Institute for War and Peace Reporting | Giving Voice, Driving Change

Orphans Face Uncertain Future

Politicians calling for more support for the thousands of children orphaned by the conflict.
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Five-year-old Layla Mohammad clings to one memory: her mother combing Layla’s hair, styling it like the popular Lebanese singer, Nancy.



A year and a half ago, a bomb ripped through a market in Sadr City in Baghdad, killing Layla’s mother, father and two-year-old brother.



"After her parents died, Layla became afraid of markets and crowded places. She thinks that someone will blow himself up," said her grandmother Bardia Hassun.



Hassun said her late son was the breadwinner of the family, supporting four of his sisters and his mother in addition to his wife and children. Layla and her grandmother are now reduced to begging, the latter concerned that she won’t have enough money to send her granddaughter to school next year.



"When Layla became an orphan, we also became orphans," said Hassun. "We have no one to take care of us."



There are no accurate statistics on how many orphans are in Iraq. Government sources estimate the figure ranges from the hundreds of thousands to upwards of four to five million.



With little support from the government or non-profit organisations, most orphans are taken in by family members, in line with Islamic tradition. Because of Iraq’s weak economy and its high inflation, many of those families barely make ends meet themselves. According to United Nations children’s agency, UNICEF, most Iraqi families are facing additional economic difficulties as they take in other family members.



Abeer Mahdi, head of orphanages at the ministry of social affairs, said that most Iraqis refuse to send orphans to orphanages even if they can better care for them. There are currently 19 orphanages housing about 420 children in Iraq.



"The extended families are usually taking care of the orphans, even if they can't provide them a suitable environment in terms of food, clothing and education," he said.



“It is impossible to create a family-oriented environment” in an orphanage, said one woman who recently took guardianship of a three-year-old girl.



The woman, who asked not to be named, was standing with the child, waiting for food from an aid organisation.



The problems facing Iraqi orphans came to light in June 2007, when US Marines found children in an orphanage for children with special needs tied to beds and starving.



Three of the orphanage’s staff members are being tried for neglect, said Sameera al-Mussawi, head of the Iraqi parliament’s women, family and children’s committee. Two children died of cholera at the same orphanage in November 2007.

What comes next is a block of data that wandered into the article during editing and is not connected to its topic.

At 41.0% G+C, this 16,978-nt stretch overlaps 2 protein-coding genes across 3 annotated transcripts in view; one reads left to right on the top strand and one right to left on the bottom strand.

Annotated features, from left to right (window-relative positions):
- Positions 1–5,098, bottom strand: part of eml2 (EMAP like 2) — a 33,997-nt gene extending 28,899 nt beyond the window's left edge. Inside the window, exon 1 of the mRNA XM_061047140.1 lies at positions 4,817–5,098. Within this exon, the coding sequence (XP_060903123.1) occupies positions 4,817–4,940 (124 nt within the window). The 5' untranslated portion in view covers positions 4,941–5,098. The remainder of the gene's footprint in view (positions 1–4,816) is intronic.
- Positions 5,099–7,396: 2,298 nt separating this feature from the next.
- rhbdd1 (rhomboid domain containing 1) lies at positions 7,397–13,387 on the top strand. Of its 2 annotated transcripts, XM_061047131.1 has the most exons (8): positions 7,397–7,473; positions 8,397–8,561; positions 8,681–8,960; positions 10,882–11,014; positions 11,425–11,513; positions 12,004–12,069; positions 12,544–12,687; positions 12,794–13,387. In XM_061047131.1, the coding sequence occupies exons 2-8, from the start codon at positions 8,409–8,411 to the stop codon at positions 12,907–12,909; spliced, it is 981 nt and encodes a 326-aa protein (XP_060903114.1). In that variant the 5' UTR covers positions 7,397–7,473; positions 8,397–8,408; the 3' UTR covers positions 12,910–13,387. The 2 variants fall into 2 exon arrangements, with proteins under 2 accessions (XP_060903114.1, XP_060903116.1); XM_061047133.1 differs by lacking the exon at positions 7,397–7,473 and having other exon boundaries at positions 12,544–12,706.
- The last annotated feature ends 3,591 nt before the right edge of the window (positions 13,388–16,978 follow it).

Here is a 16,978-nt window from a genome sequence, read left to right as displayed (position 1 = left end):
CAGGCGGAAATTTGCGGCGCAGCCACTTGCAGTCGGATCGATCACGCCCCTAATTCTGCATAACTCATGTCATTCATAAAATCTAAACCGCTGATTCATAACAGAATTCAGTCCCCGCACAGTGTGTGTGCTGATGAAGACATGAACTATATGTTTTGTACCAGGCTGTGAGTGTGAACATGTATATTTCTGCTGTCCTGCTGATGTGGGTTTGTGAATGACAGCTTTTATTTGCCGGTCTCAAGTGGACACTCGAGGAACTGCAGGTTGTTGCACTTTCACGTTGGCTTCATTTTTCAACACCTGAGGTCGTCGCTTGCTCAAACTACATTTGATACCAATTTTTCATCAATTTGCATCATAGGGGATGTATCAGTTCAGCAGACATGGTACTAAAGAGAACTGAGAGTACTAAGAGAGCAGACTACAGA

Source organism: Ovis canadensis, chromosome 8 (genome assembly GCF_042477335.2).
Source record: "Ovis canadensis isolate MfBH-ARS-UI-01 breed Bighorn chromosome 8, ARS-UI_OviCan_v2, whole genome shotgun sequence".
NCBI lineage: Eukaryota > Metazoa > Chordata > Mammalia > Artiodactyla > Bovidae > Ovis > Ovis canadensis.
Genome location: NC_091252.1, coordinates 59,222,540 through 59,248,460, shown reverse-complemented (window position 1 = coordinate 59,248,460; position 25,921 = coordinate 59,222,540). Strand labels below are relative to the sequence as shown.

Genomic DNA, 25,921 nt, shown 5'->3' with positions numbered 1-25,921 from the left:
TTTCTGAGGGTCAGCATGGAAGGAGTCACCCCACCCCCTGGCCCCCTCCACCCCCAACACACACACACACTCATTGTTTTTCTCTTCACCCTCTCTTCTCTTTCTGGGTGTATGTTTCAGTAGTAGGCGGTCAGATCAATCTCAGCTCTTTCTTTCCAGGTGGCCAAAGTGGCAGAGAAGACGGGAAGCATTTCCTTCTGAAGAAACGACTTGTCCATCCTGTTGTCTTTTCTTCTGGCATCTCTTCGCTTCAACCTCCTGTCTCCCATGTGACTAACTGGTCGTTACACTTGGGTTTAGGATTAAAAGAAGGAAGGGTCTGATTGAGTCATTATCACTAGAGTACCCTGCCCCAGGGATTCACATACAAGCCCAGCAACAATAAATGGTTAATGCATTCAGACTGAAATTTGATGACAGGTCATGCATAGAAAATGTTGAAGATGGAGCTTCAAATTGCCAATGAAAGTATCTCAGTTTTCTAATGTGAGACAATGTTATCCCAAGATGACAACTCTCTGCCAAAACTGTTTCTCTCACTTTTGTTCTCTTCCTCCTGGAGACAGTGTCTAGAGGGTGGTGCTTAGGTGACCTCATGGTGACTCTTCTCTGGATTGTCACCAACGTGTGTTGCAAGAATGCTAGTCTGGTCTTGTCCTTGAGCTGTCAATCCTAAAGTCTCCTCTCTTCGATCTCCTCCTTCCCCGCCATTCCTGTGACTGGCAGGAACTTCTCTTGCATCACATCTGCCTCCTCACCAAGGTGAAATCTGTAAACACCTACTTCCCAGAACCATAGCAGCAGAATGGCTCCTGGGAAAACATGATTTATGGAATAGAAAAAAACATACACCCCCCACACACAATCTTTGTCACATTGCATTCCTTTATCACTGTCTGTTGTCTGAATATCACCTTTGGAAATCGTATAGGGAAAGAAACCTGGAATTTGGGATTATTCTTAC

However, not all orphanages are in such poor condition and many provide vital shelter and education for children. Several were built during the Iran-Iraq war in the 1980s, which claimed one million lives on both sides and left many children parentless.



This IWPR reporter visited al-Zuhoor orphanage for girls in Baghdad and found the facilities clean, well-organised and well-maintained. The orphanage had a heating and cooling system and space for the children outside of their rooms, including a study area and televisions.



Zahra Imad, 7, danced in front of the television. She ended up in the orphanage to escape her abusive father, who also beat her mother. Her mother was imprisoned last year for trying to plant a roadside bomb in Baghdad’s Sadr City neighbourhood. She regularly visits her mother in prison.



However, some politicians argue that more must be done to support children like Zahra.



The plight of orphans was the focus of a conference in Baghdad last month in which leaders encouraged the Iraqi government to provide more support for them.



Mussawi said that the government does not have a strategy to deal with Iraq’s orphans, who need everything from financial backing, psychological help to education.



Her committee has asked the government for 4.1 million US dollars to support families caring for orphans. They would also like to hire child care specialists to help the children.



Mussawi said that her committee has repeatedly pushed for the government to prioritise issues such as children’s rights. However, “all government agencies are preoccupied with politics”, she said. “This affects social issues.”



Iraqi leaders expressed concern that the growing number of orphans “could bring serious problems to [Iraqi] society”, said Maissun al-Dmluji, a member of parliament from the Iraqi list.



She said that even orphans living with their families may not have the family structure and stability needed to build strong morals and keep them away from crime.



Dmluji argued that orphans need more support, including “new and modern orphanages that can raise children in a healthy and peaceful environment, where children are taught coexistence, peace and respect".



Hazim al-Shara’ is an IWPR correspondent in Baghdad.

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